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"You five—and Mirror Master—are here because you each have a personal vendetta against a member of the Justice League. You wish to see them dead. While I have no personal enmity towards them, I have a vision for this world, and they would stand in my way. Their deaths would serve my goals. In short, we need each other. [...] Welcome to the Legion of Doom."
Vandal Savage

A film in the DC Universe Animated Original Movies line, Justice League: Doom is a loose adaptation of the classic Justice League of America: Tower of Babel storyline. In another one of his Evil Plans, Vandal Savage has gathered together Metallo, Bane, Cheetah, Mirror Master, Star Sapphire, and Ma'alefa'ak to form a Legion of Doom. Armed with plans designed to take out the Justice League, they set out to defeat their enemies and Take Over the World...

The last movie written by Dwayne McDuffie before his death, the film was released in February 2012.

Just like the Superman/Batman moviesnote , Tim Daly, Kevin Conroy, and Susan Eisenberg reprise their respective roles from the DCAU as Superman, Batman, and Wonder Woman. In the same vein, fellow DCAU voice actors Carl Lumbly, Phil Morris, Olivia d'Abo, Alexis Denisof, and David Kaufman reprise their respective roles as Martian Manhunter, Vandal Savage, Star Sapphire (though d'Abo also voiced a pre-Star Sapphire Carol Ferris in Green Lantern: First Flight), Mirror Master, and Jimmy Olsen, and Nathan Fillion reprises the role of Hal Jordan/Green Lantern from Green Lantern: Emerald Knights. Michael Rosenbaum also voices the Flash, but this Flash is Barry Allen and not Wally West like the Flash he voiced in Justice League. Other voice actors include Bumper Robinson (Transformers: Animated) as Cyborg, Paul Blackthorne (The Dresden Files) as Metallo, Carlos Alazraqui as Bane, Grey DeLisle as Lois Lane, and Claudia Black as Cheetah.

This movie provides examples of:

  • Absurdly Sharp Blade: Savage's sword. He sticks it straight through Cyborg's metal plating like it was butter.
  • Adaptation Distillation: Some of Batman's counter-measures are changed or simplified from what they were in Tower Of Babel note .
  • Adaptation Expansion: The movie adds a scene following Batman's resignation from the Justice League where Superman confronts Batman over the plans he made to combat the League - specifically, the fact that Batman doesn't have a contingency plan for himself, implying that he considers himself better than the rest of the League. Batman clarifies that his backup plan is the Justice League itself, showing Clark that Bruce's actions weren't motivated by mistrust in the League like everyone assumed they were.
  • Adaptation Explanation Extrication: In the original comic storyline, Batman was able to better defend his position by citing an incident where supervillains swapped bodies with the Justice League, and even some League members referred to an incident where Agamemno took control of their bodies. While he was still being paranoid, that incident proved he was speaking from experience. In this film, we never get any indication that a similar situation happened or could happen in this universe, and we are just supposed to take Batman at his word that he has a point. There is a sequence where a drug-addled Wonder Woman attacks innocent civilians, but she wouldn't have been in that situation if Batman hadn't made the contingencies.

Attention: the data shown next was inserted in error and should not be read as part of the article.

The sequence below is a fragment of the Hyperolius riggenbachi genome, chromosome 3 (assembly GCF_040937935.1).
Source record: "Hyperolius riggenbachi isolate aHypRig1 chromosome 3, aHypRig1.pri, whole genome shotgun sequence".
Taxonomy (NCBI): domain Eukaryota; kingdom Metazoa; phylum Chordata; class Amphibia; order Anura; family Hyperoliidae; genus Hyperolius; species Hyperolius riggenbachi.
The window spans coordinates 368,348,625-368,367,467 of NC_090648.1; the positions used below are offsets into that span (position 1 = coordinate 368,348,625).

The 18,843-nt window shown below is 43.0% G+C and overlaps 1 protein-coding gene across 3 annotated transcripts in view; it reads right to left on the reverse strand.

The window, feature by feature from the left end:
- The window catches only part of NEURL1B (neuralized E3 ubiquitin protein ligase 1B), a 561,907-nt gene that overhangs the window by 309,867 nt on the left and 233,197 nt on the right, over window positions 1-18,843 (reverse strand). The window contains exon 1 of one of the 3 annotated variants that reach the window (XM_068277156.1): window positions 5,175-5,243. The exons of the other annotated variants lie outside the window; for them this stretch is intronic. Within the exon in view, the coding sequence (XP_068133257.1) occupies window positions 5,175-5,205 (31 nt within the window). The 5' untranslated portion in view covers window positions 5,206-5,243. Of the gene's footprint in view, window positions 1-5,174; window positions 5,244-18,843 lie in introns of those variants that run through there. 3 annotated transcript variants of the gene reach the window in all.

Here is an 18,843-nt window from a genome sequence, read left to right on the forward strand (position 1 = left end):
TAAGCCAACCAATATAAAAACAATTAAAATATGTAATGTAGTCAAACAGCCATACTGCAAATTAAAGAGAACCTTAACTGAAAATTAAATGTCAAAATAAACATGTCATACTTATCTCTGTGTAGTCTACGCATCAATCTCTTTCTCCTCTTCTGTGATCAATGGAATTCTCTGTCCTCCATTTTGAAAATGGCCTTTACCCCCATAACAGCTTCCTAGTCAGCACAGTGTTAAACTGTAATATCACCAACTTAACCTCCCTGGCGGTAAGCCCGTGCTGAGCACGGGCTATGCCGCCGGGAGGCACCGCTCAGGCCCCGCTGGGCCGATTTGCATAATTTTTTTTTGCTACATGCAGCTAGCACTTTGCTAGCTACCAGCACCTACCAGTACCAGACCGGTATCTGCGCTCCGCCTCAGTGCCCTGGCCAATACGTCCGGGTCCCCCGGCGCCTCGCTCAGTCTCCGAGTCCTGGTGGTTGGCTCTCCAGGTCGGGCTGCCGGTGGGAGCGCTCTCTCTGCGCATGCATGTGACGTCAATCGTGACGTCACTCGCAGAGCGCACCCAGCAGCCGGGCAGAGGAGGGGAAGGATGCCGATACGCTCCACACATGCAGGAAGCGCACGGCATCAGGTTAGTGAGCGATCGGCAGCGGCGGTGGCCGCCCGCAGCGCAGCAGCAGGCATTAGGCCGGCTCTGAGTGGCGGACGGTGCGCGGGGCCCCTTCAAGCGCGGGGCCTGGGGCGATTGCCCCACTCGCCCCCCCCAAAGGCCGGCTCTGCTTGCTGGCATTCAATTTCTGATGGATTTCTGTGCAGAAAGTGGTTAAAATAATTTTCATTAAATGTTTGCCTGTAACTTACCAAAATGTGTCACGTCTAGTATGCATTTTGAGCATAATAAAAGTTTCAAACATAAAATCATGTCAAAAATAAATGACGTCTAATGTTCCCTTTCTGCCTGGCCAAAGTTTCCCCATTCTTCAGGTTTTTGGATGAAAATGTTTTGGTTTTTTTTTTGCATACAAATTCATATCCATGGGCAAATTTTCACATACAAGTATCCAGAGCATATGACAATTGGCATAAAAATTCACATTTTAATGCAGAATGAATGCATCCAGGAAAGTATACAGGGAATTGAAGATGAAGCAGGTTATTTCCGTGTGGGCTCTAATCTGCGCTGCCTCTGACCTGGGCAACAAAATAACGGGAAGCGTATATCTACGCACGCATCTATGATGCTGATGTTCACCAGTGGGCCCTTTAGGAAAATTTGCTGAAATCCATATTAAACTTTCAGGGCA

• Adaptation Relationship Overhaul: Both positive and negative.
    • Batman's relationship with the Justice League is even worse by the end of the film than it was in the comic. In the comic, the contingencies were much worse, but Batman could better defend himself due to previous events that showed they were necessary, such as supervillains taking over/swapping bodies with League members. Ultimately, while even his defenders among the League were angry with him, they understood where he was coming from and the vote to kick him out ended in a tie. Here, there's no history to back up his paranoia, so, aside from Hal, he has no defenders among the League.
    • Superman and Batman ultimately end the film on better terms than they do in the comic thanks to the context change behind Batman's resignation. In the comic, when the League voted to kick him out, Superman broke the tie by voting against him; Batman, knowing that he would do that, left while the vote was going down. In the film, there's no vote, so Superman gets to confront him before he goes; in this conversation, Batman admits that his contingency plan against himself was the Justice League, proving that his actions weren't motivated by mistrust. Superman gives him a piece of kryptonite as a peace offering and the two ultimately depart on okay terms.
  • Adaptation Title Change: Justice League: Doom is based on Justice League of America: Tower of Babel.
  • Adaptational Context Change: While Batman ultimately quits the League in both the comic and film, the context is changed. In the comic, the League puts it to a vote and Batman leaves while they're distracted, knowing that Superman would break the tie against him and not wanting to stay for his expulsion. Here, he quits before the vote, saying that if the League can't understand why he did what he did, he has no reason to stay. This change also means that Superman and Batman leave on better terms, since they're able to talk one more time before he goes.
  • Adaptational Heroism: The movie tones down the full extent of Batman's counter-measures, which originally included straight-up torturing the League members.
  • Adapted Out: Several characters from the comic arc are swapped out or omitted entirely:
    • The movie replaces Wally West with Barry Allen and Kyle Rayner with Hal Jordan.